22 Apr to 15 Jul 2023
A bead, a breath is an exhibition that thinks through caregiving, motherhood, intergenerational connections, stories, and memories, through three works My Moon, Our Hands, Our Body, Our Spirit, and BEADZ. My Moon is a stop-motion animation of the artist’s beading, set to an audio recording of her newborn’s breath. Exploring ‘a bead, a breath’ as a meditative approach used to work through the artist’s anxiety of being a new mother during the COVID-19 pandemic. The artist combined images “in a painstakingly laborious way, each bead is laid, stitched, a photo taken, then edited, and finally placed in sequence with the sound of my child’s breath.” A second video work, Our Hands, Our Body, Our Spirit, documents a three-hour performance by the artist at Middle Cove in Ktaqmkuk (Newfoundland) during a 2019 land-based residency through Eastern Edge (an artist-run centre in St. John’s, NL). Critiquing Western notions of ‘Land Art’, Allison carried rocks up a bluff from the beach below to position them in a circle the diameter of the length of her body. She then returned the rocks to the beach, leaving behind an imprint of the rock—her body—on the land. Of this work, the artist writes, “The emotional labour and craft-based labour of Indigenous beadwork artists and caregivers are similarly undervalued, and by bringing together these linked elements of land art and beadwork, I create systems of value according to Indigenous concepts of stewardship.” Accompanying these video works are large sculptural BEADZ, which invite the audience, child or adult, to play or rest as they watch the videos. In both videos, time spent honours anxiety, labour, resistance, and tenderness, connecting the artist to a lineage of mothering—whether that is caring for a child, taking care of our bodies and communities, attending to our practices, or stewarding the land.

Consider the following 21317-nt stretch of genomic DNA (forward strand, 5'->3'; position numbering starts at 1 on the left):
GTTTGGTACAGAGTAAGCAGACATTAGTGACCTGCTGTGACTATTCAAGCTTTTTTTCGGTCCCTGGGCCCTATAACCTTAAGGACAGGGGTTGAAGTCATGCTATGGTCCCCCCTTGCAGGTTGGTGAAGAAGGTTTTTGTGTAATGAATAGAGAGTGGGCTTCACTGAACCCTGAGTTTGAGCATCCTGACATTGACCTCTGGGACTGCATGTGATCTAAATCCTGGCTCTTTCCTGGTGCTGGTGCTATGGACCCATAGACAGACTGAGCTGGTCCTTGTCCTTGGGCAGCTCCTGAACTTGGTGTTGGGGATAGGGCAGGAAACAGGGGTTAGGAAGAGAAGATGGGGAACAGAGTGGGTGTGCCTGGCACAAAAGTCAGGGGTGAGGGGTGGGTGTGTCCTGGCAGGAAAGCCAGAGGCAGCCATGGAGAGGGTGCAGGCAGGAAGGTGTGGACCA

Masks are still required at the gallery, please refer to our current COVID-19 Safety Measures. We understand young children may not be wearing masks, and welcome them to the gallery of course!
Carrie Allison is a nêhiýaw/cree, Métis, and mixed European descent multidisciplinary visual artist based in K’jipuktuk, Mi’kma’ki (Halifax, Nova Scotia). She grew up on the unceded and unsurrendered lands of the Sḵwx̱wú7mesh (Squamish), Stó:lō and Səl̓ílwətaʔ/Selilwitulh (Tsleil-Waututh) and xʷməθkʷəy̓əm (Musqueam) Nations. Her maternal roots and relations are based in maskotewisipiy (High Prairie, Alberta), Treaty 8.
Allison holds a Master in Fine Art, a Bachelor in Art History, and a Bachelor in Fine Art from the Nova Scotia College of Art and Design University. Her work has been exhibited nationally and internationally, and has been featured in Canadian Art, Elle Quebec, Esse and Visual Arts News. She was the 2020 recipient of the Melissa Levin Award from the Textile Museum of Canada and was long-listed for the 2021 Sobey Art Award.
With gratitude as guests, Access is located on the unceded territories of the xʷməθkwəy̓əm (Musqueam), Skwxwú7mesh (Squamish), and Səl̓ílwətaʔ/Selilwitulh (Tsleil-Waututh) Nations.
Access additionally recognizes its location in Vancouver’s Chinatown, an area for the gathering of predominantly Cantonese-speaking Chinese labourers, settlers, and businesses since the nineteenth century. Our gallery borders the site of Hogan’s Alley, an important home to Vancouver’s Black population until their forced displacement through the construction of the Georgia viaduct fifty years ago.
Access gratefully acknowledges the ongoing support of the following funders as well as our committed family of donors, members, and volunteers, for enabling this organization to remain vigorous and connected to the communities we support.